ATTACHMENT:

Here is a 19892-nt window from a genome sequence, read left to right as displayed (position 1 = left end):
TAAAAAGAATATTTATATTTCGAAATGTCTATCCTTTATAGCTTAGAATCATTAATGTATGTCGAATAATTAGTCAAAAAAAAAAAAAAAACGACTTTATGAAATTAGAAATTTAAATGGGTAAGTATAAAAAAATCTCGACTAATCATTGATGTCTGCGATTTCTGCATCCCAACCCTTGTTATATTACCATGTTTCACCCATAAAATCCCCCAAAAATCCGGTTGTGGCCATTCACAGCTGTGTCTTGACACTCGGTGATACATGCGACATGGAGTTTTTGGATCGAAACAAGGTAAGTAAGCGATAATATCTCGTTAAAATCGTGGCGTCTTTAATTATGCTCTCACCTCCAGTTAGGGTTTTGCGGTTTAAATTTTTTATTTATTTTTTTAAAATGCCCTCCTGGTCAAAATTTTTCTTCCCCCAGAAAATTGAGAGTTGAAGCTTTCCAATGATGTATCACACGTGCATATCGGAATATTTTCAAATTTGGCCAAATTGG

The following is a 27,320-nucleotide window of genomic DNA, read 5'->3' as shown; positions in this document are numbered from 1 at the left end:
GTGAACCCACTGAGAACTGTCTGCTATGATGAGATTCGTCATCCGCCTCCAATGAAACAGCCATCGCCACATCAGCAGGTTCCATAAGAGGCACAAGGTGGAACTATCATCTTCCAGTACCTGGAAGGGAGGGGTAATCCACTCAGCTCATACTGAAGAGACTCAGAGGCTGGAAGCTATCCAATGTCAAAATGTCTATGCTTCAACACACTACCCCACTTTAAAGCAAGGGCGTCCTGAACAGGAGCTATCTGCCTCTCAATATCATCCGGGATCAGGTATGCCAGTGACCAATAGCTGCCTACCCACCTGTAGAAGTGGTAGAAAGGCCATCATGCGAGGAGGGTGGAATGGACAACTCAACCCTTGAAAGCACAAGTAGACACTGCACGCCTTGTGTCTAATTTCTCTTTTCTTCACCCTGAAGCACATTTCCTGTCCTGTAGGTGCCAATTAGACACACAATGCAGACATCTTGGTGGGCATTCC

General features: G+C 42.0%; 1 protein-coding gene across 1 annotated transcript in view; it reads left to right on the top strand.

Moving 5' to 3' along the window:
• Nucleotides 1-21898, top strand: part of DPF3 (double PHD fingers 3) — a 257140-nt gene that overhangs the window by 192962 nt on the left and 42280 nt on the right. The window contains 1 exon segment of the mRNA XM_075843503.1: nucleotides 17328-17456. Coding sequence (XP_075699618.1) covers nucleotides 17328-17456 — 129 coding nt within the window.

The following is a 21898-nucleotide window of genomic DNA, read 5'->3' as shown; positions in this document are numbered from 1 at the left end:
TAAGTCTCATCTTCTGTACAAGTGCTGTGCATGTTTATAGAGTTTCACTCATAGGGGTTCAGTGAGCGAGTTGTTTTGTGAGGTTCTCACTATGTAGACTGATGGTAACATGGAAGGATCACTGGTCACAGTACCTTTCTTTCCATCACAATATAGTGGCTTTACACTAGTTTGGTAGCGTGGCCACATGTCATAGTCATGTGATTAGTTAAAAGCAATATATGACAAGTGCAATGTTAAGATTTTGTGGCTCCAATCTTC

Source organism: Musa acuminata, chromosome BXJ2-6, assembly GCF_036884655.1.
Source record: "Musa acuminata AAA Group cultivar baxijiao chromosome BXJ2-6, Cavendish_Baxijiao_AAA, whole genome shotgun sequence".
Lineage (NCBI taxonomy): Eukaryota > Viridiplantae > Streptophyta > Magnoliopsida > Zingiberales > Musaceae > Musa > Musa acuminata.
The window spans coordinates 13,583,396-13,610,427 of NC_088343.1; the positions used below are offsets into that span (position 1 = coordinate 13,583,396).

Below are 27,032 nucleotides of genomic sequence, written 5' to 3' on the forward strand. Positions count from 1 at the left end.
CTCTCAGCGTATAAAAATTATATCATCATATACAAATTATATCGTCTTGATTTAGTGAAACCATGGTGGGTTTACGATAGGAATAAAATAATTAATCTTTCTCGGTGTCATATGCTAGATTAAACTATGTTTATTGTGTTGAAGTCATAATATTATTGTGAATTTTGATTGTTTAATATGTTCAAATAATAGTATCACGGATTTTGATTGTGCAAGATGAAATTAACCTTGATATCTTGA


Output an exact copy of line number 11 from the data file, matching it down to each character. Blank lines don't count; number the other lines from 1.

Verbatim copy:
Source record: "Musa acuminata AAA Group cultivar baxijiao chromosome BXJ2-6, Cavendish_Baxijiao_AAA, whole genome shotgun sequence".